Bright and colorful, the harlequin duck’s flamboyant and vivid plumage distinguishes it from other ducks. The plumage of the male harlequin, or drake, has a splashy pattern that resembles the costumes of medieval court jesters—which is how the harlequin got its name. Bold black and white bands around the neck stand out against slate-blue and chestnut, and the white spots above the eyes contribute to the harlequin’s striking features. The female harlequin, or hen, is adorned with more subtle brown feathers but still sports a white spot above each of her eyes.
A sea duck the size of a pigeon, the harlequin dives for its food in turbulent streams and rivers. The ducks enjoy dining on the larvae of aquatic insects and small mollusks like snails and periwinkles. The harlequin is a fast flyer, known for low straight flight across the water.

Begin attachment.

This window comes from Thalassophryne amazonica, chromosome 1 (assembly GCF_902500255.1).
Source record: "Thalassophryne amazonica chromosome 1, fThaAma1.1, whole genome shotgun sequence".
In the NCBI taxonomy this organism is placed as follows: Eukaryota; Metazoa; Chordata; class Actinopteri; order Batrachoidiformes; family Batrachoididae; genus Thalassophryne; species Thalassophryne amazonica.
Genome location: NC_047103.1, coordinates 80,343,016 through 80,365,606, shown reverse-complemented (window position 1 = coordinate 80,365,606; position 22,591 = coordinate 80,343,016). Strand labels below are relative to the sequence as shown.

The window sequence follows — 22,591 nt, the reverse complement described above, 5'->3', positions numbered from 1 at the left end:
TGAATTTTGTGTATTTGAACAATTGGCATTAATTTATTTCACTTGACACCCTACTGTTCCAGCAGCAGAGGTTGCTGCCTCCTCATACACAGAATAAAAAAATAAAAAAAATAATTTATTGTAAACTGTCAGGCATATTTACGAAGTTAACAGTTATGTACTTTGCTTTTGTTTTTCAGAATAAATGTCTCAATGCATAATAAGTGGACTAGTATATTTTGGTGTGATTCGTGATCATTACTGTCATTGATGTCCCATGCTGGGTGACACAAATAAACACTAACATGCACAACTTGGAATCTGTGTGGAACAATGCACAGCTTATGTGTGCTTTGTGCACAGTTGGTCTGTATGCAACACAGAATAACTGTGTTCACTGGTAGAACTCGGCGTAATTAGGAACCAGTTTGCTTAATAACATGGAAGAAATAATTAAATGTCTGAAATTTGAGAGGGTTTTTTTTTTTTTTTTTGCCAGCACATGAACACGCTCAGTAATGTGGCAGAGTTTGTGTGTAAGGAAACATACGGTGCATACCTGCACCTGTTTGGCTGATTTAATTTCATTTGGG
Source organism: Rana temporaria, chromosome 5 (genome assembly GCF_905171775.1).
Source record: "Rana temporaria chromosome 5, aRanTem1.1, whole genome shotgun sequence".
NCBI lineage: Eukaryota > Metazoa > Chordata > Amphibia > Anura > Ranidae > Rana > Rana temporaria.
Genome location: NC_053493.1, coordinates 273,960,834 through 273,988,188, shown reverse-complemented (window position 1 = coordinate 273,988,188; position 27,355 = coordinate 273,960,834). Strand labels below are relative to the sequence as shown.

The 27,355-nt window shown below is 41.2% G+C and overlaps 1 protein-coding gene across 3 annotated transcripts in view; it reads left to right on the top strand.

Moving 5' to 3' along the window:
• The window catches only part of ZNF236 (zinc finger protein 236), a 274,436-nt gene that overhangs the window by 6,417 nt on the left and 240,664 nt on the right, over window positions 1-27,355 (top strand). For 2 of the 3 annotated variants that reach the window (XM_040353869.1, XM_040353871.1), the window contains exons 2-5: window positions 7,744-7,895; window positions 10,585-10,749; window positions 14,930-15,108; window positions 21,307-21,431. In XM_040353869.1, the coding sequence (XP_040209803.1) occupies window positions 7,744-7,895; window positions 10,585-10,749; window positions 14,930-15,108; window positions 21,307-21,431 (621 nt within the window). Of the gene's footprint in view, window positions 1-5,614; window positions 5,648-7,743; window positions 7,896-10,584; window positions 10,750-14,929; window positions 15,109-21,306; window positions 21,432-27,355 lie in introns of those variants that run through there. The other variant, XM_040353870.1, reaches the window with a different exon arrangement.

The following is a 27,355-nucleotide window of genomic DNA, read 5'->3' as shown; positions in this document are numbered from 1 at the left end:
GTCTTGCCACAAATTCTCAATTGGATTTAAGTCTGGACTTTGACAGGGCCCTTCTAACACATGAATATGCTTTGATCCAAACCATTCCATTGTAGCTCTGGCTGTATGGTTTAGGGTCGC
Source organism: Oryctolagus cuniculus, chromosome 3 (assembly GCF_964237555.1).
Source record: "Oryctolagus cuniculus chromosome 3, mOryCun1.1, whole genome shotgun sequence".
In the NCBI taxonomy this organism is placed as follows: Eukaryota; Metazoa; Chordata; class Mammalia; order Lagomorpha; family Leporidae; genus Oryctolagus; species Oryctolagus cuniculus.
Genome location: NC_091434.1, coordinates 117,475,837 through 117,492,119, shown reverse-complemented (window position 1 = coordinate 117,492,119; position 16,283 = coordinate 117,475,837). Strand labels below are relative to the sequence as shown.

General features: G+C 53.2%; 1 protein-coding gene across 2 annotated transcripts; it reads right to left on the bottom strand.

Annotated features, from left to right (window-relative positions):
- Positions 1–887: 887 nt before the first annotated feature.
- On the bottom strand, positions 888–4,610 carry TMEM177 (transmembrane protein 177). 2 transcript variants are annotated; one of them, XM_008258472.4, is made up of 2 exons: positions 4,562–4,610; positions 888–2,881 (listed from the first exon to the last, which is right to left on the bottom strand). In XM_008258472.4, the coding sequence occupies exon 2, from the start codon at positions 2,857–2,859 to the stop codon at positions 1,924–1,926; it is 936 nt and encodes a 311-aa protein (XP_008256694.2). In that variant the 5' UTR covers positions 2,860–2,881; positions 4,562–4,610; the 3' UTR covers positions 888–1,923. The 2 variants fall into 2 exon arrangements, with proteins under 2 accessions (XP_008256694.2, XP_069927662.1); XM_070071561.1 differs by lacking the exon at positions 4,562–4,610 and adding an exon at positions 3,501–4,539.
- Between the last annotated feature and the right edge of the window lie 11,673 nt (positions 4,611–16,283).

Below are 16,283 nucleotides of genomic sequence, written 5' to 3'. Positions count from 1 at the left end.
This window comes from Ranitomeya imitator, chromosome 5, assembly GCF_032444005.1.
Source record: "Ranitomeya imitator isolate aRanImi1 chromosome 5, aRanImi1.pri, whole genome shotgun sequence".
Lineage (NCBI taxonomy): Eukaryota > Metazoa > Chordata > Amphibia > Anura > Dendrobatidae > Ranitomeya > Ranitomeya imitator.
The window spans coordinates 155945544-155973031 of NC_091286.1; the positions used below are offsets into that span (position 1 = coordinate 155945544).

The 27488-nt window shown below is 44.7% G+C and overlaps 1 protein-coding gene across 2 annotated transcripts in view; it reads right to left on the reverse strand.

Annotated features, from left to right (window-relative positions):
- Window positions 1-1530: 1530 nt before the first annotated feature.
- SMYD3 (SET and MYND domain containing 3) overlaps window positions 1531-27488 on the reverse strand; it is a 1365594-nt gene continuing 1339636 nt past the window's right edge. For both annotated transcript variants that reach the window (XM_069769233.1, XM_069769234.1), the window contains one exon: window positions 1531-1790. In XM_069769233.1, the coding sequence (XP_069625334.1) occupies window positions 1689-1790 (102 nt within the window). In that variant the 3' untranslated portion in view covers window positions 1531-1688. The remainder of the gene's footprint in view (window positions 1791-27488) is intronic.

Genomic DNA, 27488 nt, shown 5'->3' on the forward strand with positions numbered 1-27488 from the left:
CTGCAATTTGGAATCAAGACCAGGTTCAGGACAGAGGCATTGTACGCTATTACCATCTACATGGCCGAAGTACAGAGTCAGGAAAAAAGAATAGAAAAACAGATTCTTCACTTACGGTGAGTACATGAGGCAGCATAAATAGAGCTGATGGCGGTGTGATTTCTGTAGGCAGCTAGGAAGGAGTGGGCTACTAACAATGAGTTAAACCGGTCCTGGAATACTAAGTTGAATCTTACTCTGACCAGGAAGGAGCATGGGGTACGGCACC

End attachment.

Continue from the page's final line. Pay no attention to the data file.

The harlequin inhabits two separate areas of North America, the East and the West coastlines. The migration of the harlequin has been compared to that of salmon, because both the harlequin and salmon follow rivers and streams back to their breeding grounds. Though the harlequin is scarce, its markings are so distinctive it would be difficult to miss.
Harlequin ducks are hunted under restricted regulations in the West, but hunting is prohibited in eastern North America.
“Lords and Ladies” is a local name for the harlequin duck.
The harlequin’s Latin name is “Histrionicus,” which means “stage player.”